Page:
Book Review - Some were Spies - The Earl Jowitt (1954)
|Cover - Some Were Spies|
(by The Earl Jowitt)
Some Were Spies. The Earl Jowitt. Hodder and Stoughton Ltd. 1954.
I can't quite recall how this book popped up on my radar as being read-worthy but... here it is!
The author of this book, The Earl Jowitt, was William Allen Jowitt, 1st Earl Jowitt, PC, QC (born 15 April 1885 and died 16 August 1957). Jowitt served as Solicitor General from June 1940 to March 1942. In this capacity he also served as the prosecuting attorney for several spy trials.
The book contains five chapters which deal with espionage cases:
- Of the Two Men who Landed at Hythe - Kieboom and Pons
- Of the Two Men who Landed at Dungeness - Waldberg and Meier
- Of the Two Men and a Woman who Landed in Scotland - Druecke, Walti & Vera Ericksen
- The Case of Tyler Kent
- The Case of Anna Wolkoff
Jowitt states that there were three espionage cases prosecuted during his time as Solicitor General (the first three noted above). He states that there were no other cases brought to trial during that time. This is patently false since Josef Jakobs and Karel Richter were both prosecuted (and executed) before March 1942. It's possible that Jowitt did not know about Josef's case since it was prosecuted by the military, but he should have been familiar with Richter's civil trial.
Jowitt also presents an introductory chapter entitled "Some Thoughts on German Espionage during the War". He admits that the "suspension of our doctrine of Habeus Corpus, and the internment of suspected persons without a trail - or even without an accusation - was a harsh and hard procedure and one which is opposed alike to our traditions and or principles. But in view of our perilous situation, I, for one, do not question its necessity." While Jowitt does reference the Defence Regulations (1939) and the Official Secrets Act (1920), he makes no reference to the Treachery Act (1940) which is intriguing. Given that the spies were prosecuted under the Treachery Act and not the Defence Regulations, this is a gaping omission.
During the espionage trials, Jowitt was left with the impression that the German spy missions had all the marks of hasty and very imperfect improvisation. The Germans used rather crude methods and he was quite surprised to find that many of the spies could not speak English. Other than commenting on the inefficiency of the Germans, however, he doesn't delve into any theories as to why that might be the case.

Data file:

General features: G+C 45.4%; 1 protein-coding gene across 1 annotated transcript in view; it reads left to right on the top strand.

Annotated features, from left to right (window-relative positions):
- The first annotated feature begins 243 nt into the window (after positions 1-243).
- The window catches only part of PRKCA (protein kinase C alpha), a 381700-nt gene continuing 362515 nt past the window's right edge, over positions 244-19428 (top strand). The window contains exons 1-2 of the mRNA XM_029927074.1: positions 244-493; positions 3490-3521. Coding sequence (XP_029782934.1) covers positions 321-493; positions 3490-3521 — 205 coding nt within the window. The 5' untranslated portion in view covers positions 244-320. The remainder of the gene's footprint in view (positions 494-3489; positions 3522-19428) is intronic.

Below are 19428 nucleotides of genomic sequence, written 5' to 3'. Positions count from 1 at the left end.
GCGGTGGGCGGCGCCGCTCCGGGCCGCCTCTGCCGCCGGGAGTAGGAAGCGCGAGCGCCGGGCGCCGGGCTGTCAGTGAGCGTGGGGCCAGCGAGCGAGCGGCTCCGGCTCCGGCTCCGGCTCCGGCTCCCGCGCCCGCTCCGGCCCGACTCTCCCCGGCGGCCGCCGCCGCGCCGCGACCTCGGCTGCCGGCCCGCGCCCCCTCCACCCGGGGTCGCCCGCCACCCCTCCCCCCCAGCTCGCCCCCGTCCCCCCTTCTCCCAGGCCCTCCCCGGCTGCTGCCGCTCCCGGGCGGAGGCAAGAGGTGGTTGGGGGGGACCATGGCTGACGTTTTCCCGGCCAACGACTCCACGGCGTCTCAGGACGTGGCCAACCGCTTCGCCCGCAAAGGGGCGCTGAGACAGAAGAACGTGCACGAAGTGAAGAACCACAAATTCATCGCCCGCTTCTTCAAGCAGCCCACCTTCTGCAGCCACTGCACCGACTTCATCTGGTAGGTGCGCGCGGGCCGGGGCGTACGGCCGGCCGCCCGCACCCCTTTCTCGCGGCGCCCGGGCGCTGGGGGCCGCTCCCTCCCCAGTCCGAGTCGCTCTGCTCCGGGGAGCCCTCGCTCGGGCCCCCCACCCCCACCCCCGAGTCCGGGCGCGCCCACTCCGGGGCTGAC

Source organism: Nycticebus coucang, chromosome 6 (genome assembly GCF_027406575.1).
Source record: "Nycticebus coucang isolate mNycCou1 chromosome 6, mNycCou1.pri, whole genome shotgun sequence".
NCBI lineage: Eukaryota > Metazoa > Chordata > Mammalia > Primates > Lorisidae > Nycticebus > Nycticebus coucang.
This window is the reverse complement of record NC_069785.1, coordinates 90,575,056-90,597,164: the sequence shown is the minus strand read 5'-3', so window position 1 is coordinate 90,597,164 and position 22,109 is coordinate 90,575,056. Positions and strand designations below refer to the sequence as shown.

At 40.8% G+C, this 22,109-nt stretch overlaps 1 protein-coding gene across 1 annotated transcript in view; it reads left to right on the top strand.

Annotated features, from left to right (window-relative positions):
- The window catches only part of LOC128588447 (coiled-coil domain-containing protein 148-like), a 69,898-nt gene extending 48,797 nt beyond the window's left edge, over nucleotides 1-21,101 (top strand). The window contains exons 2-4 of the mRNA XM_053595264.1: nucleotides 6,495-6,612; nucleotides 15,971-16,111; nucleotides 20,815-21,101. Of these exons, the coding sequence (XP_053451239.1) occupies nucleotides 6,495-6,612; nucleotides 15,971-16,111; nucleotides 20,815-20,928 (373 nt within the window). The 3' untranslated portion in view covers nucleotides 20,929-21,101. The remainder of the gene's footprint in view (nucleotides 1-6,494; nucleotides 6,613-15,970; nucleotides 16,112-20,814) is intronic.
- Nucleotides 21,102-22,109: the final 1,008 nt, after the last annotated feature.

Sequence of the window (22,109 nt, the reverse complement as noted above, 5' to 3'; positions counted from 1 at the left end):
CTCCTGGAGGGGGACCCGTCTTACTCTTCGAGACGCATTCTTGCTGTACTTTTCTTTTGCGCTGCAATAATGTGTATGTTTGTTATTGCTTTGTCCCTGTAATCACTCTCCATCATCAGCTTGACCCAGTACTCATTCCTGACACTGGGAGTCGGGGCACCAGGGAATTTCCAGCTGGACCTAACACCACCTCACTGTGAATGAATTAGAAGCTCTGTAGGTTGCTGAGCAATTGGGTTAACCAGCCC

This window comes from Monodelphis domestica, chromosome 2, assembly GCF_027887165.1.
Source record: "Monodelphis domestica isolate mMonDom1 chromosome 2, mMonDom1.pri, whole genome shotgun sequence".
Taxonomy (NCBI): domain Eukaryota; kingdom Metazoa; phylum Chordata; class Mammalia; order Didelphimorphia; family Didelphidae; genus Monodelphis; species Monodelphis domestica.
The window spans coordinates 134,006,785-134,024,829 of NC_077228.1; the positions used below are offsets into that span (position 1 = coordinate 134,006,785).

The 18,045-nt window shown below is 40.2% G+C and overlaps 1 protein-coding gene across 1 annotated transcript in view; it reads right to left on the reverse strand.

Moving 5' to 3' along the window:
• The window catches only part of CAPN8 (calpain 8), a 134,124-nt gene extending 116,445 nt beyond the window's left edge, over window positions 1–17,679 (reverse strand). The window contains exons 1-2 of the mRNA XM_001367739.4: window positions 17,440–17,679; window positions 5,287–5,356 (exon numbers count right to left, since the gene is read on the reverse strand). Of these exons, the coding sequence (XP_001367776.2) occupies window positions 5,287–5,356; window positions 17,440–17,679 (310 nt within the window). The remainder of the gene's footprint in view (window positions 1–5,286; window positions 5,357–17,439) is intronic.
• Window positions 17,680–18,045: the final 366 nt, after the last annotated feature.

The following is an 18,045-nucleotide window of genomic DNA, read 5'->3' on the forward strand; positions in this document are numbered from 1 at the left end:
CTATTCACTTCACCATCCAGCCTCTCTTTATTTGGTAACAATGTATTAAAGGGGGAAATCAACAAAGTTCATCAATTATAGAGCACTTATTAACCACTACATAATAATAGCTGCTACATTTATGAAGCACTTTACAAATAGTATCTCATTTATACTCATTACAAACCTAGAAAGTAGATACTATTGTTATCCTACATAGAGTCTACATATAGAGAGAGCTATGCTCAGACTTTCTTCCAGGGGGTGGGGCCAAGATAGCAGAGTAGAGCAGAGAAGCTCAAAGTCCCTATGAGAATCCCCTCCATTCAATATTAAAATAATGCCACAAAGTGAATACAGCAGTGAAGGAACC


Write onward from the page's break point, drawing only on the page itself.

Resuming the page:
The five chapters noted above are quite well written and present the background of each of the cases and, to my eye, are fairly accurate. Jowitt, of course, had the advantage of his case notes from the trials. There were a few discrepancies which I will need to check. For example, Jowitt states that when Druecke was captured he had 19 rounds of revolver ammunition in his coat pocket and a Mauser pistol in his suitcase. A revolver is very different from a pistol. Was this just a typo on Jowitt's part or had Druecke been equipped with both a revolver (missing) and a pistol? I need to check this out.
Also disappointing was the fact that Jowitt devoted most of the chapter on Druecke, Walti and Eriksen to the two men and neglected Vera to a great extent. The chapter ends with a brief paragraph noting that there were no proceedings against Vera and that she was "no doubt" detained for the duration of the war. He ventures that she may have been of some use to the authorities.
The chapters on Tyler Kent and Anna Wolkoff provide a nice summary of those two individuals.
A readable book which benefits from the fact that Jowitt, in his role as Solicitor General, had served as prosecutor at the trials of several of the spies. The information provided is therefore relatively accurate if, perhaps, incomplete. There is, for example, no mention of the Treachery Act under which the spies were prosecuted, and no mention of Josef Jakobs and Karel Richter.
4 out of 5 - readable and surprisingly accurate for the 1950s